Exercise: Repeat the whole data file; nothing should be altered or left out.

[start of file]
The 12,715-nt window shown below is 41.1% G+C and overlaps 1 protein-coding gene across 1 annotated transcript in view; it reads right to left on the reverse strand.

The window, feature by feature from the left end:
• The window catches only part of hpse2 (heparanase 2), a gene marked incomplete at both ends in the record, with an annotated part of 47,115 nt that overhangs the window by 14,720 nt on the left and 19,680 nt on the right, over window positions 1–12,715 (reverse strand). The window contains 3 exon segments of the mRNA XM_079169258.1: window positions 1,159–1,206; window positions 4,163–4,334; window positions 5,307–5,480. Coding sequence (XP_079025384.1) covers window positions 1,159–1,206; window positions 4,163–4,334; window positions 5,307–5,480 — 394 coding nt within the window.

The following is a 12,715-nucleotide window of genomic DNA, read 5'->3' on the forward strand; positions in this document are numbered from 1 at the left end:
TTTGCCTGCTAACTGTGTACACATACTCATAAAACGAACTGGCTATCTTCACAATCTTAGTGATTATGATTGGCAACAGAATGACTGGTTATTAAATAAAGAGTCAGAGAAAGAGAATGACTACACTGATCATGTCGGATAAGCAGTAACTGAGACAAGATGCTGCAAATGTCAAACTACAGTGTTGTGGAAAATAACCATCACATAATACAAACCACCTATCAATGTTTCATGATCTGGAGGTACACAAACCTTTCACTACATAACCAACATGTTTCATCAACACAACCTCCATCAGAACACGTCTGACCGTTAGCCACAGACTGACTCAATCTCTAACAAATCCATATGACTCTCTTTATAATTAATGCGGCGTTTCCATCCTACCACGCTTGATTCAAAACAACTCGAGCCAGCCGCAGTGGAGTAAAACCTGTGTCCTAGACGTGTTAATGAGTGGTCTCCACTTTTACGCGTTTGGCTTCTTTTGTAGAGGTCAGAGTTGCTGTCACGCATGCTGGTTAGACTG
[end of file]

The 12,715-nt window shown below is 41.1% G+C and overlaps 1 protein-coding gene across 1 annotated transcript in view; it reads right to left on the reverse strand.

The window, feature by feature from the left end:
• The window catches only part of hpse2 (heparanase 2), a gene marked incomplete at both ends in the record, with an annotated part of 47,115 nt that overhangs the window by 14,720 nt on the left and 19,680 nt on the right, over window positions 1–12,715 (reverse strand). The window contains 3 exon segments of the mRNA XM_079169258.1: window positions 1,159–1,206; window positions 4,163–4,334; window positions 5,307–5,480. Coding sequence (XP_079025384.1) covers window positions 1,159–1,206; window positions 4,163–4,334; window positions 5,307–5,480 — 394 coding nt within the window.

The following is a 12,715-nucleotide window of genomic DNA, read 5'->3' on the forward strand; positions in this document are numbered from 1 at the left end:
TTTGCCTGCTAACTGTGTACACATACTCATAAAACGAACTGGCTATCTTCACAATCTTAGTGATTATGATTGGCAACAGAATGACTGGTTATTAAATAAAGAGTCAGAGAAAGAGAATGACTACACTGATCATGTCGGATAAGCAGTAACTGAGACAAGATGCTGCAAATGTCAAACTACAGTGTTGTGGAAAATAACCATCACATAATACAAACCACCTATCAATGTTTCATGATCTGGAGGTACACAAACCTTTCACTACATAACCAACATGTTTCATCAACACAACCTCCATCAGAACACGTCTGACCGTTAGCCACAGACTGACTCAATCTCTAACAAATCCATATGACTCTCTTTATAATTAATGCGGCGTTTCCATCCTACCACGCTTGATTCAAAACAACTCGAGCCAGCCGCAGTGGAGTAAAACCTGTGTCCTAGACGTGTTAATGAGTGGTCTCCACTTTTACGCGTTTGGCTTCTTTTGTAGAGGTCAGAGTTGCTGTCACGCATGCTGGTTAGACTG